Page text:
The Section 74-711 special permit is meant to encourage new development and facilitate the restoration and maintenance of historic structures. It provides economic relief to property owners of zoning lots that include landmarked structures by allowing use and bulk modifications. In order to qualify for a special permit, the Landmarks Preservation Commission must first issue a Certificate of Appropriateness for the new development and a report stating that the proposed bulk modifications relate harmoniously to the historic building(s) and that the required restoration work contributes to a preservation purpose. In this regard, the property owner must execute and record a deed restriction that ensures that the historic buildings will be restored and maintained in sound first-class condition in perpetuity. Section 74-711 thus allows property owners to benefit from context-appropriate zoning modifications in exchange for a commitment to restore and maintain historic buildings.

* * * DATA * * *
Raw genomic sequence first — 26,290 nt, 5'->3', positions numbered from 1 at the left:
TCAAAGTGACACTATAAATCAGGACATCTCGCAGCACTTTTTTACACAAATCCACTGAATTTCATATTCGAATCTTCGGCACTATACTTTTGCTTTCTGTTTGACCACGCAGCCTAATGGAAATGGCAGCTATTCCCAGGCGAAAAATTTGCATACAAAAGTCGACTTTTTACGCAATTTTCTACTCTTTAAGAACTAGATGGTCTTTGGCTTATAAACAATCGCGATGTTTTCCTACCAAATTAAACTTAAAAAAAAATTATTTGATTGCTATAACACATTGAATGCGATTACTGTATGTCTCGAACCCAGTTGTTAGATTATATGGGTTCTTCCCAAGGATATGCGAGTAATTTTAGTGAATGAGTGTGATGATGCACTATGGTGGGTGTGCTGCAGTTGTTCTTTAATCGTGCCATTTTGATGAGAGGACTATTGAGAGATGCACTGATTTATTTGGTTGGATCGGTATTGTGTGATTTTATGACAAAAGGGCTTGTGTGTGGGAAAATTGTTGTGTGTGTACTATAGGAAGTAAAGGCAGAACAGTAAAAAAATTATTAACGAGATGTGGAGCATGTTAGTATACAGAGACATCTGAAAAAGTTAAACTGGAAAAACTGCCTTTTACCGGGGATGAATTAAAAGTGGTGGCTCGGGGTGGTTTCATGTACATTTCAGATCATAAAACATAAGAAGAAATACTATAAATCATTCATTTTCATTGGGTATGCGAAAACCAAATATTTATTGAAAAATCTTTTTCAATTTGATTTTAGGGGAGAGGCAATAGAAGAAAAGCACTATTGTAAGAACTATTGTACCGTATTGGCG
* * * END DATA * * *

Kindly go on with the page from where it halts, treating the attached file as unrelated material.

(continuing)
The bulk waivers available under Section 74-711 allow an owner to utilize available floor area on a zoning lot which is encumbered by landmark buildings. In turn, this new construction provides an owner of an underbuilt historic building(s) financial resources to restore and maintain it. If these bulk waivers are available only in combination with MIH, it may not be financially feasible for property owners to commit to a costly preservation plan. As a result, property owners will be less inclined to utilize the landmarks special permits for residential projects, which will result in more commercial and as-of-right development and less restoration and maintenance of historic structures—an unfortunate result that would not further the goals of historic preservation or MIH.